Ash thought, Is this such a problem that it has to be the first rule?

“Two, never get in a fight.”

“Huh? I thought that’s what we did.”

Ivan barked a laugh. “You’re young, so I’ll let that slip by. We’re peacekeepers, not fighters. If you get in a fight, then you did something wrong four or five steps ago. Capiche?”

“So… how are we supposed to… do what we do?”

“Hey, you gotta know the rules first. Just like Karate. You ever been in Karate?” Ash shook his head. “First thing they teach you is to block. They never teach you to punch until you learn how to block. The thing I expect all my men to understand is that we are heroes for the people. We’re role models. We’re not the faceless policemen. People know us. They see us. If we get in trouble, that’s like some Hollywood celebrity getting arrested. Always keep your nose clean.” He pointed to Ash’s nose. “Got that? We’re not here for a fight.”

“If we’re not here to fight, and we don’t have weapons, how are we supposed to enforce anything?”

“Hey, if you came here looking for a fight, you’re in the wrong place. And I’ll bust your ass.” Ivan jabbed his finger at him. “Got a problem with that?”

“Nope, fine with me.”

“Good. Rule three, pull your weight. The reason we’re so successful is that we all watch out for each other. We’re like Roman gladiators, everyone’s gotta hold up the shield to guard the person next to ’em. It’s called a phalanx. If you’ve got a problem with someone, you come to me first, not them. Got it?” Ash nodded. “If I catch you fighting with anyone in here, I’ll bust you out. Got it?”

Ash nodded again.

“All right,” Ivan sat back, looking satisfied. “Any questions so far?”

“Do I get paid?”

Again, Ivan belly-laughed. “Yes, we do. We rely on donations, but we pay our members a stipend for hazardous work. Don’t expect to be getting that mansion anytime soon, though. Still sound good to you?”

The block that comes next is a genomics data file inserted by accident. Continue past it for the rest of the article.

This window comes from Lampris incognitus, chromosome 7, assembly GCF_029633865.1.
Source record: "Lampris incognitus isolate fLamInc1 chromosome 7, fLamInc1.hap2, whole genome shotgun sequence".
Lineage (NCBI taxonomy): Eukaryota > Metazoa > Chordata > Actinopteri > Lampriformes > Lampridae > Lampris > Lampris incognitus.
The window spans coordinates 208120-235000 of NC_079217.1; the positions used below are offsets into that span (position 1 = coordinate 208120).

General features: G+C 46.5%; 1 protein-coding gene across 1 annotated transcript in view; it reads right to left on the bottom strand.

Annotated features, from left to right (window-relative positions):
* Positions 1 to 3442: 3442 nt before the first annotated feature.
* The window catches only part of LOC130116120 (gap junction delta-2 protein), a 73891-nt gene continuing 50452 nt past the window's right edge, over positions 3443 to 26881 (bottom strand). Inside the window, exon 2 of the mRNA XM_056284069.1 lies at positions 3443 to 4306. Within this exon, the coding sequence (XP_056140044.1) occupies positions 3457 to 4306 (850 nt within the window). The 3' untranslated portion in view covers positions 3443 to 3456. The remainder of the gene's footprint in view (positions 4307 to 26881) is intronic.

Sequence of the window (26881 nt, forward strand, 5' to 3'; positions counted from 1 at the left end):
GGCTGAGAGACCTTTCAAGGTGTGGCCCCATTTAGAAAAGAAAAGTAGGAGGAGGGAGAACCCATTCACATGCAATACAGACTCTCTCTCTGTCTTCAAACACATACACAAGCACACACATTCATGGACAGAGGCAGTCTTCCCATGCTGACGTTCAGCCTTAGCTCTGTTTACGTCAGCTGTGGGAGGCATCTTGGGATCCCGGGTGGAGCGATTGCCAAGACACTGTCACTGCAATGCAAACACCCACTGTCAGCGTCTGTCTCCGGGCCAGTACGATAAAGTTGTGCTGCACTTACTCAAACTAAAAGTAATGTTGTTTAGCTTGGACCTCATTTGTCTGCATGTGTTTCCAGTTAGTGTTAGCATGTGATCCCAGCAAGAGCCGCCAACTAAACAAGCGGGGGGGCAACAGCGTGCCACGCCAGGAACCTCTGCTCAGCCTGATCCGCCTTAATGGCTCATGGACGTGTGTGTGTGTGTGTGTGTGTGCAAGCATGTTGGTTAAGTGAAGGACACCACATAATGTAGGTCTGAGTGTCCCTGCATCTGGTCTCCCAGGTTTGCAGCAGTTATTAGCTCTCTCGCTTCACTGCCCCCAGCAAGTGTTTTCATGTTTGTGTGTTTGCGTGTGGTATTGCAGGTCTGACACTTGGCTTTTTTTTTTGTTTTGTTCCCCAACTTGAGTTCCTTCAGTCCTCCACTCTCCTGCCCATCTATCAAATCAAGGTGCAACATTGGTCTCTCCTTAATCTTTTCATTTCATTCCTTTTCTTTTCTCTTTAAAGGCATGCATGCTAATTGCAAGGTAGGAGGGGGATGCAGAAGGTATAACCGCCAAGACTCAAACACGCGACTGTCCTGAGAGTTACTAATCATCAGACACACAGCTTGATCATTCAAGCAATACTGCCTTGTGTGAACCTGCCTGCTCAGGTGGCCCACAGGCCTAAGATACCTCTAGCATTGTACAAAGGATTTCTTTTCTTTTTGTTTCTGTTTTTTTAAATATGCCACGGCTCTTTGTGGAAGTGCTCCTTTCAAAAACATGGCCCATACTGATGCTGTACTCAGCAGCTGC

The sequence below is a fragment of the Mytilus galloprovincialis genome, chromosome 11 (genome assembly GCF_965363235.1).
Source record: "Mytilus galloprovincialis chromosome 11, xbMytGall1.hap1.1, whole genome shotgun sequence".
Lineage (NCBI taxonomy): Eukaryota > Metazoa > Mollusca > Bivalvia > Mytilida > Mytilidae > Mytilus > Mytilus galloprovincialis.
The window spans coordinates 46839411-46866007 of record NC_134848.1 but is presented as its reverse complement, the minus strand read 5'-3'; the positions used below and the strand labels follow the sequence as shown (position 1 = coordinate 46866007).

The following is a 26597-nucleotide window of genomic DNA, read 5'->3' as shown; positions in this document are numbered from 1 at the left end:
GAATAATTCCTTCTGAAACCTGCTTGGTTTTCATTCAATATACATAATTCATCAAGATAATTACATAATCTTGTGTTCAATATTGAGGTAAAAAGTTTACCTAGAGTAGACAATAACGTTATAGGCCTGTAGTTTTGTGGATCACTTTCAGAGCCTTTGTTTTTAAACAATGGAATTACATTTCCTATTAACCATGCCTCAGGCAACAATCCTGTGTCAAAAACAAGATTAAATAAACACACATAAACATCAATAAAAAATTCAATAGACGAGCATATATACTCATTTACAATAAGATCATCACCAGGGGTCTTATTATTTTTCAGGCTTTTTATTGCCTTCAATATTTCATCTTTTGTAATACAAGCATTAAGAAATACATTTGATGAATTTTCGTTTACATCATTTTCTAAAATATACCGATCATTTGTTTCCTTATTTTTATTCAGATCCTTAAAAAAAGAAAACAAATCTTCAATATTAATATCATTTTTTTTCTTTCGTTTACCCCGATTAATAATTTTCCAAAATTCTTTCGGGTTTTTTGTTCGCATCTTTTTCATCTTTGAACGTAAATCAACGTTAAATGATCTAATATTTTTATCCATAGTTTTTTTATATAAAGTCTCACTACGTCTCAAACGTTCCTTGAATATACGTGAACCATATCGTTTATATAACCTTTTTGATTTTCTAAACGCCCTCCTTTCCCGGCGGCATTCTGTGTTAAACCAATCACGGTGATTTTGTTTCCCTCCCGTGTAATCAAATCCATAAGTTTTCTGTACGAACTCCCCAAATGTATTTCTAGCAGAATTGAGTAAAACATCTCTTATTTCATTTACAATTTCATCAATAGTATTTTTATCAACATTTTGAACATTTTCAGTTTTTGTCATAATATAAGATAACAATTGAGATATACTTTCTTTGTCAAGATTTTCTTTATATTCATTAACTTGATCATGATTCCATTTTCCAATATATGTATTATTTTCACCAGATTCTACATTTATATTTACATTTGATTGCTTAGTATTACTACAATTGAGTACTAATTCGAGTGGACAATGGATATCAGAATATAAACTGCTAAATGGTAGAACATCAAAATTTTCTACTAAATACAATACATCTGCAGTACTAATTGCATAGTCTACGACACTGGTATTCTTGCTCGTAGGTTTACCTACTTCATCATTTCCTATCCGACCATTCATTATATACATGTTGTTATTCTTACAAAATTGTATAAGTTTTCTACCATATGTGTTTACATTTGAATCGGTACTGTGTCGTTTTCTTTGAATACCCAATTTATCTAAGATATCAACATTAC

Ash nodded. “Absolutely.”

“Great. Welcome to the club. Let’s get you a uniform. You’re… what? Medium? Large?” Ivan walked into the storage area and knelt before a cardboard box full of plastic wrapped clothing.

“Er…” Ash pulled the back of his shirt around and craned his neck. “Medium. What do you mean ‘uniform’?”

“White track suit and a red sash. If you’re out of uniform on patrol day, you get a reprimand.” Ivan pawed through the box’s contents. “Hmm… ah, here’s one.”

He pulled out what looked like a street magician’s costume and handed it to Ash.

“This one too.” Ivan pulled a blood red sash off the shelf. The words “WHITE KNIGHT” were written across it in black lettering too dark to see, and a bronze sheriff’s badge was sewn in the top. It looked like something an eight-year-old would wear in a school play.

“Thanks,” Ash mumbled.

“Wear it proud. Now, a White Knight needs four essential things when going on patrol. First, a positive attitude.”

Ash suppressed the urge to roll his eyes.

“Two, the uniform. This lets you be seen, and that’s what we want. We want people to know that we’re out there, watching them, and we’ll crack down on anyone breaking the law. Third thing, do you have a cell phone?”

Ash shook his head. If he had one, he wouldn’t be here trying to scrounge up money.

“All right, then you’ll have to use one of the old ones.” He grabbed a black brick with a wiggly orange stem from a top shelf and handed it to Ash. “They can double as walkie-talkies too. Push to talk. Release to listen.”